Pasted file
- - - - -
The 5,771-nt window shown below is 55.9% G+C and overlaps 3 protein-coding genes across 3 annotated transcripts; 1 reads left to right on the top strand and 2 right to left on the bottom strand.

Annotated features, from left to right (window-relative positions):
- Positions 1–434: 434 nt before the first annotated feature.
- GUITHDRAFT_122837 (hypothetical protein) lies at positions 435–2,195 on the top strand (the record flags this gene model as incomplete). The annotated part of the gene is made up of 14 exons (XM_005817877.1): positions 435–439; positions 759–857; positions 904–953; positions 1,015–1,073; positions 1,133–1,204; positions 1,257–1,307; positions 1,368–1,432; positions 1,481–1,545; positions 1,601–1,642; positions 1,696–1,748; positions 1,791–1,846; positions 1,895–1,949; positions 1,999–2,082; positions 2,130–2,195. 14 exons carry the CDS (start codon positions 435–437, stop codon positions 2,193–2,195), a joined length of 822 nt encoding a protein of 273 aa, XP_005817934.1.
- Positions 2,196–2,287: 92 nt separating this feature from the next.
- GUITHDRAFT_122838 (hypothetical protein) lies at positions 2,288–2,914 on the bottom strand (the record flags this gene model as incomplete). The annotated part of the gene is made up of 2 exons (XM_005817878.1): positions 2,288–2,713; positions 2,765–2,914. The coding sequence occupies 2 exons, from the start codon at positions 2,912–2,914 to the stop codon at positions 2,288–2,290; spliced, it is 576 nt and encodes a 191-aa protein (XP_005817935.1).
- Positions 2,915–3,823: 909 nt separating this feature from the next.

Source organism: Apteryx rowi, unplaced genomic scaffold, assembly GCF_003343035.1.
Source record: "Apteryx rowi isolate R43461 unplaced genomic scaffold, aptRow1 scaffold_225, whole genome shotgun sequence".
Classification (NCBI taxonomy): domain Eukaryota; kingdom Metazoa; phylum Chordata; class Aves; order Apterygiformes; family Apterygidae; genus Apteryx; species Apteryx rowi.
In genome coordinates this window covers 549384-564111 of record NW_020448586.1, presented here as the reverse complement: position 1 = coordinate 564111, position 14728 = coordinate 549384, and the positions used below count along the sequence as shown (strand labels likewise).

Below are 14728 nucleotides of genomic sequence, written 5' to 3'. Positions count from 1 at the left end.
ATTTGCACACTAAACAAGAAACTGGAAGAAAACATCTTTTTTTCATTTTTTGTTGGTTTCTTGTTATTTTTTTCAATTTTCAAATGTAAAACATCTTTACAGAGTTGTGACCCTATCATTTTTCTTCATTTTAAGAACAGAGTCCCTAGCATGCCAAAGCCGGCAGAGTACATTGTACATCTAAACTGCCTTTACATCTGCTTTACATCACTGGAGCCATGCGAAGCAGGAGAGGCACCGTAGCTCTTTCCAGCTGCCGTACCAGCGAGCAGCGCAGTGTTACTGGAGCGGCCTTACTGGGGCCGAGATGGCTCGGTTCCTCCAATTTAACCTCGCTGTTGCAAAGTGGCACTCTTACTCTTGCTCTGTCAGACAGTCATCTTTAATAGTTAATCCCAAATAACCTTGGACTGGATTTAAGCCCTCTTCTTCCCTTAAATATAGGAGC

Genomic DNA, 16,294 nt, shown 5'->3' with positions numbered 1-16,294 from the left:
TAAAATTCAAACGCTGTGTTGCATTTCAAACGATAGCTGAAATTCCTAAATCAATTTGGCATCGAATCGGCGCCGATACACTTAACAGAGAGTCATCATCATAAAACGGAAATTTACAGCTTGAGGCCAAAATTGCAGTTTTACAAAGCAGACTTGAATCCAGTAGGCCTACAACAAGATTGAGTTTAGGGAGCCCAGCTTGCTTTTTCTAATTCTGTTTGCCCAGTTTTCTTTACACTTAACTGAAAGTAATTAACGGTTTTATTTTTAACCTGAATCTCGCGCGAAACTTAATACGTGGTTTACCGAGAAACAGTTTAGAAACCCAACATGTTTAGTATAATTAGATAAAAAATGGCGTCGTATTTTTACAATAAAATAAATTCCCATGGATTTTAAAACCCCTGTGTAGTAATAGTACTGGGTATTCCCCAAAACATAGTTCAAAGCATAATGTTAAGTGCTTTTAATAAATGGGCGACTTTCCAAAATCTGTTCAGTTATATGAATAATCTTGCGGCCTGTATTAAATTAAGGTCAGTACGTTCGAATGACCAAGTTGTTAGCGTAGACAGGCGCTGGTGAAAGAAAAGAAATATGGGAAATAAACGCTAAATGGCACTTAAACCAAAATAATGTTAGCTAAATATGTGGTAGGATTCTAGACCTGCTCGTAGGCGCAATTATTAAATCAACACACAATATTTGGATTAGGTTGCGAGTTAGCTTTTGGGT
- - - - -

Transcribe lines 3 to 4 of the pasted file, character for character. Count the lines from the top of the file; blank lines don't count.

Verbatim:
- Positions 1–434: 434 nt before the first annotated feature.
- GUITHDRAFT_122837 (hypothetical protein) lies at positions 435–2,195 on the top strand (the record flags this gene model as incomplete). The annotated part of the gene is made up of 14 exons (XM_005817877.1): positions 435–439; positions 759–857; positions 904–953; positions 1,015–1,073; positions 1,133–1,204; positions 1,257–1,307; positions 1,368–1,432; positions 1,481–1,545; positions 1,601–1,642; positions 1,696–1,748; positions 1,791–1,846; positions 1,895–1,949; positions 1,999–2,082; positions 2,130–2,195. 14 exons carry the CDS (start codon positions 435–437, stop codon positions 2,193–2,195), a joined length of 822 nt encoding a protein of 273 aa, XP_005817934.1.